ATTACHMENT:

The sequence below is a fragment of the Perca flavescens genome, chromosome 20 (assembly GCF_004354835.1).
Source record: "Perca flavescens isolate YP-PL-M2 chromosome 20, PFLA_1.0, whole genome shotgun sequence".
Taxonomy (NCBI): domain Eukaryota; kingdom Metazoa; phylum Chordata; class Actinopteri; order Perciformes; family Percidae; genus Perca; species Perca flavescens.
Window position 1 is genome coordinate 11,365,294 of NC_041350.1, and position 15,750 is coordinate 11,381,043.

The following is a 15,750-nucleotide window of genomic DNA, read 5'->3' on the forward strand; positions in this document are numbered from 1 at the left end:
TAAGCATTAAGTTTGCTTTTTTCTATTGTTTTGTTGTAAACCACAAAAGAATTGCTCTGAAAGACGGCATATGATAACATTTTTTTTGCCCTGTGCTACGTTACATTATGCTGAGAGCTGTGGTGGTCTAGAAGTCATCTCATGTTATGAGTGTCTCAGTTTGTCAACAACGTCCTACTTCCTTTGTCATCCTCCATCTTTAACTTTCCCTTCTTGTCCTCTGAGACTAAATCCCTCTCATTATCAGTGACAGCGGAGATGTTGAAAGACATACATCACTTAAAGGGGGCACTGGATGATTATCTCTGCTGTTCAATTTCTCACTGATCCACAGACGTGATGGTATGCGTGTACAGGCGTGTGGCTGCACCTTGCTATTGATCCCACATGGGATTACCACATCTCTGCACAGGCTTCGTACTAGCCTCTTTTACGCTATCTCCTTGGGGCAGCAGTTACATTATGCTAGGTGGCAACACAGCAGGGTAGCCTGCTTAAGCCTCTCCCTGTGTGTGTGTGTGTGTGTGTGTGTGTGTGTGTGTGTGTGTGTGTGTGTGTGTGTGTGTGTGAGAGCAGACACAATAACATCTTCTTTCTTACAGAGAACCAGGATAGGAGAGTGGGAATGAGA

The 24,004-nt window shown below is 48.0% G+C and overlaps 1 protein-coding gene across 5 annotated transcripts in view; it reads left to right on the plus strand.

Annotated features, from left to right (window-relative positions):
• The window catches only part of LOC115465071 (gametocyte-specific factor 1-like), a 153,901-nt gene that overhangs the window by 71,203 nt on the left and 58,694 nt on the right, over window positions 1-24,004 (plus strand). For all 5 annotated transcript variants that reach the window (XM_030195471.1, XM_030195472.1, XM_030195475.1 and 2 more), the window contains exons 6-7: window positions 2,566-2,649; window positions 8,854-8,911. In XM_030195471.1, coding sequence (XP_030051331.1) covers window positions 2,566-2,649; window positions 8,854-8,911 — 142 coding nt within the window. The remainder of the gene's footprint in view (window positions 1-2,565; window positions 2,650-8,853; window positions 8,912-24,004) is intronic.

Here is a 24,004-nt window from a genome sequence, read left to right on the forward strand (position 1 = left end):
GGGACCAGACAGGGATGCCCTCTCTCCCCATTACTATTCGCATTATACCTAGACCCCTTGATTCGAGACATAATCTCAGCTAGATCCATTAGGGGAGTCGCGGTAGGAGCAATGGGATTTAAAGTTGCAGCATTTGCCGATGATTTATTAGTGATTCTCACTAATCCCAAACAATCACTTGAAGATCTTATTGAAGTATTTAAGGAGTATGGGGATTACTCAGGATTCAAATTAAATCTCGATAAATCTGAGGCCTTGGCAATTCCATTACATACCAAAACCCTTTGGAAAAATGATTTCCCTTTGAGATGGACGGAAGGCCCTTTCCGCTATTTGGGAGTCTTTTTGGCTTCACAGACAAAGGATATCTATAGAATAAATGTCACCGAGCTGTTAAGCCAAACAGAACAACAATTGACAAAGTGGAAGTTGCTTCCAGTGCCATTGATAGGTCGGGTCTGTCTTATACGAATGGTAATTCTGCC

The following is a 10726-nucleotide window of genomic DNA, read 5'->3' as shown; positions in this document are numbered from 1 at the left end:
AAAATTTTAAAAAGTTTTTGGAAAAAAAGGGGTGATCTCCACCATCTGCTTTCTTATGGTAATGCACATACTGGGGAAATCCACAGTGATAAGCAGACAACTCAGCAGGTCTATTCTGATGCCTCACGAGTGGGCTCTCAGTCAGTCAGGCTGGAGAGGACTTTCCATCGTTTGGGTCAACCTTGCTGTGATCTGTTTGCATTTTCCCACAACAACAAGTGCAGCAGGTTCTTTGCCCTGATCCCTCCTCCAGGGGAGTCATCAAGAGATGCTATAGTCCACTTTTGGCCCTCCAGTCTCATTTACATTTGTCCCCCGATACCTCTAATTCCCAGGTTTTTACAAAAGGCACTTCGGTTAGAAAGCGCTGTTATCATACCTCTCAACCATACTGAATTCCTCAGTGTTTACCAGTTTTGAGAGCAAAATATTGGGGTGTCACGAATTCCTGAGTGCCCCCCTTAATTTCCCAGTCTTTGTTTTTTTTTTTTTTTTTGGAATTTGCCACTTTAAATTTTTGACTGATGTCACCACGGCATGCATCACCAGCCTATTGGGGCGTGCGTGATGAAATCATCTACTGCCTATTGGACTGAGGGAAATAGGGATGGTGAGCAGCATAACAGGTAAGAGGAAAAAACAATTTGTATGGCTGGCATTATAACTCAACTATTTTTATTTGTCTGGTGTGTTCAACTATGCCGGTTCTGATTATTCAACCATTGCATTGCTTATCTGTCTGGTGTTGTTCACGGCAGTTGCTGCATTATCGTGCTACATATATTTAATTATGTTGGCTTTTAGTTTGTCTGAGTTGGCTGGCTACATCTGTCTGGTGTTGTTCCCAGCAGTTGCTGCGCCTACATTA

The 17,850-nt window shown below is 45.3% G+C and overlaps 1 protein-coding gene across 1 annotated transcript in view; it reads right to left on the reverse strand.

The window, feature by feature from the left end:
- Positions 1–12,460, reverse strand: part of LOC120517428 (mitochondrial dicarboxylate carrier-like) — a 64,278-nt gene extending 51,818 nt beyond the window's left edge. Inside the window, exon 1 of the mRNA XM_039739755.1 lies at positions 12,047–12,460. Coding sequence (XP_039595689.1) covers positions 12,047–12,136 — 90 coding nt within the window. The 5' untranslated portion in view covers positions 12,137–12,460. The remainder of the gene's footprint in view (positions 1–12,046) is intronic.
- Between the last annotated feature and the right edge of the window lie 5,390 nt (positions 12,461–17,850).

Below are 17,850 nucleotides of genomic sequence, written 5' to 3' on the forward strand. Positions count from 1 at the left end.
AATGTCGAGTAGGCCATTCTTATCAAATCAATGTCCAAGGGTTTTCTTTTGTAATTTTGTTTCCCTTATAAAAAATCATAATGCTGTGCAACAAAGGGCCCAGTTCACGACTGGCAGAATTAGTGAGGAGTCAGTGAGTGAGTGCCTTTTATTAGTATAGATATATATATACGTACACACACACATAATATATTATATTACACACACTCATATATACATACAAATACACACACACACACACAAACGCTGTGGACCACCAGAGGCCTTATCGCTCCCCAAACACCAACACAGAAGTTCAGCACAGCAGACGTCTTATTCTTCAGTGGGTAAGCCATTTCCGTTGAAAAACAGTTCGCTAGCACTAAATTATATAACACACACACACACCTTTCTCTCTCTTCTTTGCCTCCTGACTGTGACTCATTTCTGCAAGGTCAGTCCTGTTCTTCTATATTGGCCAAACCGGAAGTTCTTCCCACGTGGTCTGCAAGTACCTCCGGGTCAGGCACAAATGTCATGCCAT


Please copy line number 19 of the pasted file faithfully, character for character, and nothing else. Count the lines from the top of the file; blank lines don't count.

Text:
AATGTCGAGTAGGCCATTCTTATCAAATCAATGTCCAAGGGTTTTCTTTTGTAATTTTGTTTCCCTTATAAAAAATCATAATGCTGTGCAACAAAGGGCCCAGTTCACGACTGGCAGAATTAGTGAGGAGTCAGTGAGTGAGTGCCTTTTATTAGTATAGATATATATATACGTACACACACACATAATATATTATATTACACACACTCATATATACATACAAATACACACACACACACACAAACGCTGTGGACCACCAGAGGCCTTATCGCTCCCCAAACACCAACACAGAAGTTCAGCACAGCAGACGTCTTATTCTTCAGTGGGTAAGCCATTTCCGTTGAAAAACAGTTCGCTAGCACTAAATTATATAACACACACACACACCTTTCTCTCTCTTCTTTGCCTCCTGACTGTGACTCATTTCTGCAAGGTCAGTCCTGTTCTTCTATATTGGCCAAACCGGAAGTTCTTCCCACGTGGTCTGCAAGTACCTCCGGGTCAGGCACAAATGTCATGCCAT